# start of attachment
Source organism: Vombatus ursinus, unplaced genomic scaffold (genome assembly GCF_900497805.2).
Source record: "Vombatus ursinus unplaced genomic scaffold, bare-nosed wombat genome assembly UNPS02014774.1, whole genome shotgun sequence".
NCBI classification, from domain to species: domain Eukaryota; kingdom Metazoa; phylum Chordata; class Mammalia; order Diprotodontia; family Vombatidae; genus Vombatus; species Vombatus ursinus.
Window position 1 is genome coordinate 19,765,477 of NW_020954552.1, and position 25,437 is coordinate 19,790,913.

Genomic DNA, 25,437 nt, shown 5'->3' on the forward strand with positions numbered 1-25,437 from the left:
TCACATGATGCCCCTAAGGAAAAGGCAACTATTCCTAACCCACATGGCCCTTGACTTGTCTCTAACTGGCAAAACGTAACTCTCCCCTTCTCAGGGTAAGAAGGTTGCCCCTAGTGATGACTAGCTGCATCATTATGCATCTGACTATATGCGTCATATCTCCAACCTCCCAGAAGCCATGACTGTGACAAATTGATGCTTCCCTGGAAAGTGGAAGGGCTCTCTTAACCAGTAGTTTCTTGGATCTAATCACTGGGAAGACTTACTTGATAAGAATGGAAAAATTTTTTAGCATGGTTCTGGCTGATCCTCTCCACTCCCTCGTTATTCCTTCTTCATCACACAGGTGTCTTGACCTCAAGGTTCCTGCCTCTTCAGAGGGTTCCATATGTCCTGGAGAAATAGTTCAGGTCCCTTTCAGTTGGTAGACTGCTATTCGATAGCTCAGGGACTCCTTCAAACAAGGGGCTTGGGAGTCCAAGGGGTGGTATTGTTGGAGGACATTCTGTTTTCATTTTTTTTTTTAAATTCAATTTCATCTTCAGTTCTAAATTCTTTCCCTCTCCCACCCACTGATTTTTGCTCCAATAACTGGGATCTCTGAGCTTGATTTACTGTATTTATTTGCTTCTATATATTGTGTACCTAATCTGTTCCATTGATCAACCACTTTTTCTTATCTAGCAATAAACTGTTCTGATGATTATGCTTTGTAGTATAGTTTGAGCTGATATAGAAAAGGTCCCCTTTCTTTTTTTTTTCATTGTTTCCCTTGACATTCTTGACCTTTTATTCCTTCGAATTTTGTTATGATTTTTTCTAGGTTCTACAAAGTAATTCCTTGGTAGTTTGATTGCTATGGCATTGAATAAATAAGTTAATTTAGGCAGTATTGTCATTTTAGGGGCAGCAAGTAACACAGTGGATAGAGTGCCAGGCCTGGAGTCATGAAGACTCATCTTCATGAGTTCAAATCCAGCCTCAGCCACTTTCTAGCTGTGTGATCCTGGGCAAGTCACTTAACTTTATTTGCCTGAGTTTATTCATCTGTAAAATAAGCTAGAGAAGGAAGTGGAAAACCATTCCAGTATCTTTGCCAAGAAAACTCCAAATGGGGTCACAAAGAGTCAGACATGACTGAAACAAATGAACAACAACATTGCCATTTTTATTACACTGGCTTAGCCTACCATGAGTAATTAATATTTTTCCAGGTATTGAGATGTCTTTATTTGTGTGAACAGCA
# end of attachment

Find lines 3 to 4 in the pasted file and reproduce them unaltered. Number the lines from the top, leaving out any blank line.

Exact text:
NCBI classification, from domain to species: domain Eukaryota; kingdom Metazoa; phylum Chordata; class Mammalia; order Diprotodontia; family Vombatidae; genus Vombatus; species Vombatus ursinus.
Window position 1 is genome coordinate 19,765,477 of NW_020954552.1, and position 25,437 is coordinate 19,790,913.